Late Flight to Istanbul Pietro Place

A Late Flight to Istanbul

The great thing about flying on Turkish Airlines from Boston is that they have a very late flight at 11:40 pm.  In addition, if you are heading onwards to Tel Aviv, as I was, connections are pretty good.  Package that with a business class fare that is not one of those jaw dropping dreadful price points that make you wonder who ever pays for those flights at full fare, and you have it.  Dinner at a good restaurant in Boston and a late night flight departure is a great way to spend the first part of a transatlantic flight.  The preparation at least is going to be decent!

Turkish Airlines, as I found out, unfortunately did not have flat beds, but staff were pretty good, seats were decent for business class and the rest I simply can’t remember as I took an Ambien! Next stop was Istanbul about 9 hours later.  Istanbul is a funky airport.  Old bits shoved onto sleek new bits makes for a decent transit stop.  Tel Aviv was next on my journey and flight time wasn’t bad.  Actually, service on the Tel Aviv flight and leg room was better than the long transatlantic flight.  They must know we all take Ambien for the long hauls!

The End of Delays Pietro Place

The End of Delays?

The End of Delays Pietro Place

The End of Delays?

How about this for a nail biter?  To cut down on the inevitable airline delays, air traffic controllers are starting to use time instead of distance to space out airplanes.  While this doesn’t mean that the really silly game where they tell you that the flight takes an hour longer than it really does, and without that ridiculous announcement from the pilot that we have been “held up a little bit but will try and make the time up,” is going away, this is a good thing.

Incidentally, what is that “make the time up” thing? Is he going to fly 1,000 mph instead of the usual 650 mph?  How does that work?  Or is there a short cut from LA to Boston that I didn’t know about?  You know the deal…if you go over Memphis and catch the magic jet stream, it only takes two hours.  Nope.  Actually, they are working on reducing delay time in a smart way.  The idea is if you space airplanes by time instead of distance, you can actually optimize and improve timing for landings and take offs.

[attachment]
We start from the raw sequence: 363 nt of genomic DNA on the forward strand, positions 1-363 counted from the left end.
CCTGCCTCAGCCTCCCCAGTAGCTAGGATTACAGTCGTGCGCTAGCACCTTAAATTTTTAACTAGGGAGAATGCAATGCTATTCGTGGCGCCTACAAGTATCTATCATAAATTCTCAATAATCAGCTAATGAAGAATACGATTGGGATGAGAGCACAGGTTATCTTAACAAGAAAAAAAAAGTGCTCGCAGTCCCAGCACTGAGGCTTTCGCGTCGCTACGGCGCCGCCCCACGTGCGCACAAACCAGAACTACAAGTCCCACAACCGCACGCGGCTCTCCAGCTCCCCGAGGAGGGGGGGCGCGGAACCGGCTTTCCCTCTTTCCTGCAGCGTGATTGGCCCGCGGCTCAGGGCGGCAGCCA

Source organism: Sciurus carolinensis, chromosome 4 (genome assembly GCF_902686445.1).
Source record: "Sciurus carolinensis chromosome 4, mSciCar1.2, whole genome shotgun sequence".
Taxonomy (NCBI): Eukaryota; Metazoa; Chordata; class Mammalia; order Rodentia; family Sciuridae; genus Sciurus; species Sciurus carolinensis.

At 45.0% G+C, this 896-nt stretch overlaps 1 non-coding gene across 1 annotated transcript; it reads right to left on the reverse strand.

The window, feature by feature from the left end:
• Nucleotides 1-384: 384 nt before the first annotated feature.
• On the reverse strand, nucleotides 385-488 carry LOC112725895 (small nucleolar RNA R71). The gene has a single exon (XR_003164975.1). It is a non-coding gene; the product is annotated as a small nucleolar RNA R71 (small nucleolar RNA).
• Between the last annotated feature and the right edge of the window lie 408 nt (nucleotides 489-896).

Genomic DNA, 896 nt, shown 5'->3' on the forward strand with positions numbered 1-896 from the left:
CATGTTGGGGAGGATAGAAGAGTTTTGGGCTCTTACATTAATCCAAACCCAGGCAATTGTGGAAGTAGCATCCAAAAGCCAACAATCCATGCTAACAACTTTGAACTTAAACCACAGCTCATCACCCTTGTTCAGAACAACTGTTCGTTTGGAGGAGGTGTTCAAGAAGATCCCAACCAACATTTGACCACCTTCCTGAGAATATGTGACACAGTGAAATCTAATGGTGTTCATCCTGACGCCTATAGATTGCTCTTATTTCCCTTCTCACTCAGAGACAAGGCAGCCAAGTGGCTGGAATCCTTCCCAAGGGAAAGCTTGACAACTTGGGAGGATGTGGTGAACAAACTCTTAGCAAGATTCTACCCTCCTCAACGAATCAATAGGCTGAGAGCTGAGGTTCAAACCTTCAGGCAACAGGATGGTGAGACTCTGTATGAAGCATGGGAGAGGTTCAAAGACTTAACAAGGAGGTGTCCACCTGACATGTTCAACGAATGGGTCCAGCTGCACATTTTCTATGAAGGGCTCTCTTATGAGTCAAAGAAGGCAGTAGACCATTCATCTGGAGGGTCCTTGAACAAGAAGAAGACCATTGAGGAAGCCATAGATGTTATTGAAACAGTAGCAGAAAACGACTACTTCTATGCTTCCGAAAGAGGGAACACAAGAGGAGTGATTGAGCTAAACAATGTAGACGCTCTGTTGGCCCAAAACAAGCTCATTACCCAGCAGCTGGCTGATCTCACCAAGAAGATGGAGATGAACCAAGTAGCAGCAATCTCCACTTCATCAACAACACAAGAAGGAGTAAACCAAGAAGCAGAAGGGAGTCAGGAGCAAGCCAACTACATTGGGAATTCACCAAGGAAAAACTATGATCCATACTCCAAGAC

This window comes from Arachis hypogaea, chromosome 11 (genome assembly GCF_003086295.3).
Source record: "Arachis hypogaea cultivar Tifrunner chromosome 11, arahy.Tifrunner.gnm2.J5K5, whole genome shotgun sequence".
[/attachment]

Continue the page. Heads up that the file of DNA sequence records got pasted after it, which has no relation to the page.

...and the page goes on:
At Heathrow in London, they started to use this system.  Typically, planes are spaced three to seven miles behind each other depending on the airplane.  They have begun experimenting with minutes rather than miles.

The results are remarkable.  Most of the Europeans have already authorized air traffic to adopt time-based spacing by 2024.  The FAA is working to jump on the European band wagon.  Bottom line, what used to seem too close is no longer too close anymore.  Analytics and headwinds are all thrown into an algorithm and out pops spacing by minute.  Good news for everyone in the future although I am not quite sure how I feel about being that close to the jet in front of me.  In the meantime, don’t think that the announcement from the pilot stating,  “There are 18 planes in front of us but we should be set for takeoff in the next 30 minutes and with “luck” we should catch up to get you there on time,” are going away.  Incidentally, what’s the luck thing?  Yikes.